With eight offices across Europe, North America and South America, Quantis sets itself apart from other consultancies through its unique culture infused based on minimal hierarchy and with a dynamic and collaborative spirit. To feed this culture, the entire group comes together once a year for a week-long, off-site seminar. Quantis has been growing in staff size by 25-30 percent a year for the last four years with no intention of slowing down.
Quantis CEO Emmanuelle Aoustin shared her insights about leading an organization of 100-plus staff to pioneer a new approach to sustainability and culture, both for themselves and their clients. This interview was edited for clarity.
Shannon Houde: Tell me a bit about your history with Quantis.
Emmanuelle Aoustin: I started working with Quantis as a client when the founders were still getting Ph.D.s and starting to build the company. I was initially attracted to the people at Quantis — they were genuine, friendly, welcoming. I was captivated by the level of expertise and integrity they were bringing to the projects. I also appreciated the special care and attention they were giving me as a client at Veolia, where I was the environmental footprint coordinator and project manager in the sustainability department. When I considered a career change, Quantis was an immediate choice.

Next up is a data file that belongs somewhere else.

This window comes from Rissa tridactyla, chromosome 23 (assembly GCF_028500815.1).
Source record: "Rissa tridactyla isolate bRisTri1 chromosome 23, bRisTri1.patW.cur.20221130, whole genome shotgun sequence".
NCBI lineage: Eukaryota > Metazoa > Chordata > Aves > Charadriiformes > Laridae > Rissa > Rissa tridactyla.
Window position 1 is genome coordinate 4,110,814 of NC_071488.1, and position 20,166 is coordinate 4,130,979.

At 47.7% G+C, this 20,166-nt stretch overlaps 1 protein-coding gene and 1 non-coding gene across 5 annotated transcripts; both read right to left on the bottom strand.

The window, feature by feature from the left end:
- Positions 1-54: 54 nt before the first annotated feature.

Houde: After a few years with Quantis, you transitioned from director of Quantis France to become the group’s CEO. How did you plan to lead differently as CEO?
Aoustin: As soon as I stepped into the role of CEO, I took time to reflect on the role to clarify what that role should be and how I — with my talent, expertise and experience — could support the company and its people. I didn’t take the title of CEO for granted. It’s not a “position,” it’s a role with its specific responsibilities.